Virtually next door to Jamestown Settlement is Historic Jamestowne, the actual site of the first permanent English colony in the New World.
Once again, you’ll want to stop at the Visitor Center to purchase your tickets or check in with your multi-day pass. The guest services representative will give you a map of Colonial National Historical Park, covering Historic Jamestowne and Yorktown Battlefield plus the Colonial Parkway that connects the two sites. He or she can also let you know when the next orientation film is showing and what special programs or tours they have scheduled for that day.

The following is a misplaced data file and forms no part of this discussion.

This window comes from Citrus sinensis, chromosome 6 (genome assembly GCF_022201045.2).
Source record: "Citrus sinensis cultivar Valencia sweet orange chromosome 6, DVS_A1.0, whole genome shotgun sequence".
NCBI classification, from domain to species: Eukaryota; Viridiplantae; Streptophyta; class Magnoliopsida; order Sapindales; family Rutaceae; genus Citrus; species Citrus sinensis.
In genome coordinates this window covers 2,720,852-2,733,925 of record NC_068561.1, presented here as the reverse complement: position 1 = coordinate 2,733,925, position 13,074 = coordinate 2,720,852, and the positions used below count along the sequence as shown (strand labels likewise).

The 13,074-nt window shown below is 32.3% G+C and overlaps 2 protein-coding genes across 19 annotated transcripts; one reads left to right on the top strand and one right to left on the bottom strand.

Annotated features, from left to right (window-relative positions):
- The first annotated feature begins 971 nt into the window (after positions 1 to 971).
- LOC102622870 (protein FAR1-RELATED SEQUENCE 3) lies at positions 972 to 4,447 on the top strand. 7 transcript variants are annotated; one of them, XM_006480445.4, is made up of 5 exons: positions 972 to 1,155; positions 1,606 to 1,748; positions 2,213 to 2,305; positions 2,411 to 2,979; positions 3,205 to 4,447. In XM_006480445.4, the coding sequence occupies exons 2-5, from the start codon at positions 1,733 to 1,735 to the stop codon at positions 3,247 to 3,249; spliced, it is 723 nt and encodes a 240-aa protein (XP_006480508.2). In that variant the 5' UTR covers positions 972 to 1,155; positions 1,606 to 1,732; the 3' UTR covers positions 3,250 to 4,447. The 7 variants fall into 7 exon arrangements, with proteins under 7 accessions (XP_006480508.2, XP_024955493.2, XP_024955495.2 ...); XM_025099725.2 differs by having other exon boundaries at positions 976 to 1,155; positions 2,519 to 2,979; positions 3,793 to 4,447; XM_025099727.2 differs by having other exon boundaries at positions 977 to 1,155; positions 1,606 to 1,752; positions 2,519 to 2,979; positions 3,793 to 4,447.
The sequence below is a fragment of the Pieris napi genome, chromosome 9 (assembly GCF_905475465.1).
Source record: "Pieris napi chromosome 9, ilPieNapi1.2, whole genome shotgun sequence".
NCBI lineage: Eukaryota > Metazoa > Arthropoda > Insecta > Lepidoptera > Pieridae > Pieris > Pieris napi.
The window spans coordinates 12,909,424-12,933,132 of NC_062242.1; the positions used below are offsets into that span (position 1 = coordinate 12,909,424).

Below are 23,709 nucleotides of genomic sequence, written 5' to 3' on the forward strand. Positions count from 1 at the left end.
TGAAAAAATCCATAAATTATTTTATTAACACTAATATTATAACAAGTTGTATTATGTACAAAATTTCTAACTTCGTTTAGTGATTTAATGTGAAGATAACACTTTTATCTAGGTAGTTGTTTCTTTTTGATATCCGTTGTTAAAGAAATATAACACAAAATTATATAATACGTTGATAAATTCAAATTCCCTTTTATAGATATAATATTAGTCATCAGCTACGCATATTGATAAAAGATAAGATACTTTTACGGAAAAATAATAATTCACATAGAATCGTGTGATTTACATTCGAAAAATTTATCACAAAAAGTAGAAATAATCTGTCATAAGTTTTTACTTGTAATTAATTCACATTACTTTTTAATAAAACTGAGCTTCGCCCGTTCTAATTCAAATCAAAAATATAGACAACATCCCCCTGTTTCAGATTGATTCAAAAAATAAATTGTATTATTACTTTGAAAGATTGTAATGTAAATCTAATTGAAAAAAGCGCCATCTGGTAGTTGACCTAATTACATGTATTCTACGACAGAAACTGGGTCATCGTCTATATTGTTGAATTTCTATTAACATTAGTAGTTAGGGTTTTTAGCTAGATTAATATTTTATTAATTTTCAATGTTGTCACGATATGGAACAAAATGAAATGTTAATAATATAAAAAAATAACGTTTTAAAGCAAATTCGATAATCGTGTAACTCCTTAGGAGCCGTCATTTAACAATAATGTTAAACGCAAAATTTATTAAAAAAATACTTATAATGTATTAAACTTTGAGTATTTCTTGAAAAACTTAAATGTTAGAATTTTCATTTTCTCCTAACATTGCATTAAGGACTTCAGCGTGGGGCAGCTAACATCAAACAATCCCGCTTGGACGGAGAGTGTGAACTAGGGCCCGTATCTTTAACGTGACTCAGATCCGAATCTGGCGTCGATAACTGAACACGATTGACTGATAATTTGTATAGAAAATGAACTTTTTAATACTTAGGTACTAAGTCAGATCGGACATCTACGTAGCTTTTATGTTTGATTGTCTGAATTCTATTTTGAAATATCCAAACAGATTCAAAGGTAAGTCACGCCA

Official Historic Jamestowne programs
After you watch the film (and I always recommend you do this), you’ll exit through the rear of the Visitor Center and walk over a footbridge to the Tercentenary Monument. This is where we met up for the Historic Jamestowne tour, which was really more like a talk since we didn’t actually go anywhere.
Always take advantage of any opportunities to join guided tours or talks with a National Parks Service ranger. They do an excellent job (Thanks, Ranger Doug!) of setting the scene and providing important historical context, especially if you’re at a site that requires a bit of imagination.
And since you were just at Jamestown Settlement, you can dazzle the park ranger as you answer all of his questions about the history of Jamestown. They don’t need to know that you just learned it all earlier in the day (wink, wink). But don’t be obnoxious about it. Let a few of the other visitors answer questions too.
Walking Jamestown Island